Wed 30 Nov, 2011 12:08 pm
Hurricane season comes to an end
by Ed Piotrowski - WPDE Newschannel 15's Chief Meteorologist.
November 30th marks the end of the exceptionally active 2011 hurricane season that produced 19 named storms, 7 hurricanes and 3 intense hurricanes. The 19 named storms ties 2011 with 2010,1887 and 1995 for third most named storms in a given season (reliable records go back to 1851). Only 1933 with 21 storms and 2005 with 28 named storms were busier. Despite the high number of named storms, most were underachievers with only 7 reaching hurricane strength. According to Dr. Phil Klotzbach of Colorado State University, unusually dry, stable air and stronger than normal vertical wind shear prevented many storms from becoming hurricanes. In fact, the season began with a record eight consecutive tropical storms that failed to become hurricanes.
Despite all the named storms, Irene was the only hurricane to hit the United States and the first to do so since hurricane Ike made landfall in southeast Texas in 2008. Irene will go down in history as one of the most destructive hurricanes on record for parts of the mid-Atlantic and New England states. Extensive damage was not produced by high wind, but by record rainfall of 10" - 20" from North Carolina to Maine. Three months later, homes, bridges and roads are still being rebuilt. Irene was the deadliest hurricane of the season claiming 55 lives in the Caribbean and United States. Irene was also our only real threat, barely brushing the coast with wind gusts to 50 mph and rainfall of 1" - 4".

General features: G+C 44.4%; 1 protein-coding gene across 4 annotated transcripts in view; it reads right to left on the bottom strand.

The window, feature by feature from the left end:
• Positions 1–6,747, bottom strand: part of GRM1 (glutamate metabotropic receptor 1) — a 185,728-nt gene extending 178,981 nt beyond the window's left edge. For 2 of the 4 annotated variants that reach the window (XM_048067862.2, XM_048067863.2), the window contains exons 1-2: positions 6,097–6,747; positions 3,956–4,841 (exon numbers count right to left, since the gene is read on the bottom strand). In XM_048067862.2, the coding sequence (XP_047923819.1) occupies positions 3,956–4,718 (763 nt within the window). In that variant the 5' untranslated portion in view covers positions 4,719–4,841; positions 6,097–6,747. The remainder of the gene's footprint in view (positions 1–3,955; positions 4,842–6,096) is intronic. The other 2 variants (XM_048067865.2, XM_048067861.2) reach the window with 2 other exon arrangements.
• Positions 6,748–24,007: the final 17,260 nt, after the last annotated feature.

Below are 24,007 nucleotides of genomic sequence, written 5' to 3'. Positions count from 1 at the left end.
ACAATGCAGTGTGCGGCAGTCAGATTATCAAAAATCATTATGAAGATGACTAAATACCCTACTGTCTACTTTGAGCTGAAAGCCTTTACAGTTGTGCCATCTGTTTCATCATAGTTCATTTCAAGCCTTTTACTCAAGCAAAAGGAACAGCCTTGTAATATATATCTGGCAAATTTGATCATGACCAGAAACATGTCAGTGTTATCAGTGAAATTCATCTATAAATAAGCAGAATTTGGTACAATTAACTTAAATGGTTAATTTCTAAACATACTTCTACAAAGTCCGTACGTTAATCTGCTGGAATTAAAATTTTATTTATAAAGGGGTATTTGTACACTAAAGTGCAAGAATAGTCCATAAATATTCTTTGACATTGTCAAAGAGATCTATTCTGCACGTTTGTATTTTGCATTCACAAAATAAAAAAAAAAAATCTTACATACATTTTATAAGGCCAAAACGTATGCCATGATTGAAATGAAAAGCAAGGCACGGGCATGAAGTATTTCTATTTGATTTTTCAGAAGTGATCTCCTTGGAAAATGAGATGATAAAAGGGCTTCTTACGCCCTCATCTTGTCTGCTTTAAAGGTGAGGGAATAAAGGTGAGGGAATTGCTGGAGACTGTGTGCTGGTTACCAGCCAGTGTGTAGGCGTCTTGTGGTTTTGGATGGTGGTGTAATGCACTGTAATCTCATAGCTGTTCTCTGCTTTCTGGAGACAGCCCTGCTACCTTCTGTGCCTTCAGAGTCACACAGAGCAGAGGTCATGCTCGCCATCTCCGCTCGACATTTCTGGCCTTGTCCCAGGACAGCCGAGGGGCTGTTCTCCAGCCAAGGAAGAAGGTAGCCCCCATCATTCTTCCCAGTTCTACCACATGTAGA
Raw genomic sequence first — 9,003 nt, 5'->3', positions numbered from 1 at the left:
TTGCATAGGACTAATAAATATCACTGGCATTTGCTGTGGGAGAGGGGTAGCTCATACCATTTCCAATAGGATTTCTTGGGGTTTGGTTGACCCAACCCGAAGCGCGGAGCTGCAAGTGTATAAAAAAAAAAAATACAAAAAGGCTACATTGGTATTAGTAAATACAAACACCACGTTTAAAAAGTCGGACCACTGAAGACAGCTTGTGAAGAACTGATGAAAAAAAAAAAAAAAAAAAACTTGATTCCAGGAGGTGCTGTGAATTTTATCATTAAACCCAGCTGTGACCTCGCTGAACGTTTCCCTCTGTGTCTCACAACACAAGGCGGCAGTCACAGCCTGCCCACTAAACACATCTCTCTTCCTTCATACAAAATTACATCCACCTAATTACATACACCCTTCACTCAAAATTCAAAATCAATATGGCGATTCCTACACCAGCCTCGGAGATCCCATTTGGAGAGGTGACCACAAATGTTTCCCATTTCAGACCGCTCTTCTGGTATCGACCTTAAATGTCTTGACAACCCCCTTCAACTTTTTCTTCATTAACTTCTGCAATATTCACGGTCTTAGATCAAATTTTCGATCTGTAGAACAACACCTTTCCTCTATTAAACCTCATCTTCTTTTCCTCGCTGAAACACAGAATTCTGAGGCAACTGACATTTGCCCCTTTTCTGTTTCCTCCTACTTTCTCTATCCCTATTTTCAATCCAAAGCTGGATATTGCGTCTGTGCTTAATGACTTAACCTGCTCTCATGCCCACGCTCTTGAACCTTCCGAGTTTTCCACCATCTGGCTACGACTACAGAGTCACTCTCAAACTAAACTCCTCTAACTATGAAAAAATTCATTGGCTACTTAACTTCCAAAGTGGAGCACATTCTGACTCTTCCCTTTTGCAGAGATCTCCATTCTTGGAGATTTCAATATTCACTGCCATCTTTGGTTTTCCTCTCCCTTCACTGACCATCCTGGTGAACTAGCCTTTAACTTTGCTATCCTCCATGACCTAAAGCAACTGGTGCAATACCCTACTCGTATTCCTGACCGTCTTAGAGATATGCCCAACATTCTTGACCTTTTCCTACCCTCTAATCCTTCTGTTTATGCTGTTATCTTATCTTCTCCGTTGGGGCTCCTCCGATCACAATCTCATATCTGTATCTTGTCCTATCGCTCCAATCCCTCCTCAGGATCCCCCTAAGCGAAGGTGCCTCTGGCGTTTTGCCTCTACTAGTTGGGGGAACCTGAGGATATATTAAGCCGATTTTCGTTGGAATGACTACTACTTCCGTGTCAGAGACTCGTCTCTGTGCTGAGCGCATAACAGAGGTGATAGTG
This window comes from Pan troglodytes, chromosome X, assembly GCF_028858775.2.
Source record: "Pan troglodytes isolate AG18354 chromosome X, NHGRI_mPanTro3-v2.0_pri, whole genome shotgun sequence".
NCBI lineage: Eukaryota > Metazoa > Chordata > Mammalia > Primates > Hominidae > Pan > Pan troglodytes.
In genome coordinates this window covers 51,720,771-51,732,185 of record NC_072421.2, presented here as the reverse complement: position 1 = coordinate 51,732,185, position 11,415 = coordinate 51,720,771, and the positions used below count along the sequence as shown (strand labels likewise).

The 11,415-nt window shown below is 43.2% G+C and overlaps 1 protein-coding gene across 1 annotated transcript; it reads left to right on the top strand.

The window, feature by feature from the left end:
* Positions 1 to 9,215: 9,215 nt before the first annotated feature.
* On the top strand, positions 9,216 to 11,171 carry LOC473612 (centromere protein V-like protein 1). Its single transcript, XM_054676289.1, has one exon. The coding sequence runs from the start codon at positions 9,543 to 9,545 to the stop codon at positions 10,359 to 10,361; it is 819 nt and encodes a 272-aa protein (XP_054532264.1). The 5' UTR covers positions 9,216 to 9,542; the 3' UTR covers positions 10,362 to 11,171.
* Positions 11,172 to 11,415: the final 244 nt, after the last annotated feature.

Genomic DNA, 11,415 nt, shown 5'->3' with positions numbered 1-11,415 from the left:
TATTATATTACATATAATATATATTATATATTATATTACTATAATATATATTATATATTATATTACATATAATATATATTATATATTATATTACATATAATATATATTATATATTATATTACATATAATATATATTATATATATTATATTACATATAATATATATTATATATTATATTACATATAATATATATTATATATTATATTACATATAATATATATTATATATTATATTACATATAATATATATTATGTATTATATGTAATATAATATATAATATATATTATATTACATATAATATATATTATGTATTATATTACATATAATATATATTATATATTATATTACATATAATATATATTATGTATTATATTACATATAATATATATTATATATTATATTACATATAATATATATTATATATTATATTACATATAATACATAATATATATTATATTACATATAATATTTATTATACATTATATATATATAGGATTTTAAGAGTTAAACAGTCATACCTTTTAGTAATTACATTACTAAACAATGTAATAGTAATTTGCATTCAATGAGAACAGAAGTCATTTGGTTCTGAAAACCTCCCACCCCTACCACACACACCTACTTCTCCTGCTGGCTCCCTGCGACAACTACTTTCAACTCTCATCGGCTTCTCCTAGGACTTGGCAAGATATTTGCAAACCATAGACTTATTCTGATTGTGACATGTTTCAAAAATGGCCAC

The strongest hurricane of the season was Ophelia with top winds of 140 mph (category 4). The longest lived storm was hurricane Philippe which lasted 15 days from Sept 24th - October 8th. Again this year, a major hurricane did not hit the United States. We've now gone 6 consecutive years without a category 3, 4, or 5 hurricane landfall, the longest streak since the 6 year period of 1861-1868. Hurricane Wilma of 2005 was the last major hurricane to hit the U.S.
Why did we luck out this year? Same reason as 2010. The steering currents could not have been more favorable. The huge Bermuda high pressure system that often directs tropical systems right up the southeast coast was positioned farther east than normal. This, combined with persistent troughs of low pressure rolling off the eastern seaboard, effectively turned tropical systems harmlessly out to sea. No less than 12 storms were directed away from the Grand Strand thanks to this pattern. Because the Bermuda high was so far east, another high pressure system anchored itself over the Gulf Coast states. This high pressure system forced any storms or hurricane forming in the Caribbean Sea to head west impacting Central America and Mexico.
The last two seasons are perfect examples of why numbers don't matter. The 2010 & 2011 hurricane seasons produced 38 named storms with only 1 hurricane making landfall along the U.S. coast. While most of the country breathed a collective sigh of relief, there are people in the northeast who will never forget how devastating this hurricane season was. As I always say, it only takes one to make it a bad season!
Hurricane Tracking Chart from the National Hurricane Center:
That was an anticlimactic year! I want my season ticket refunded.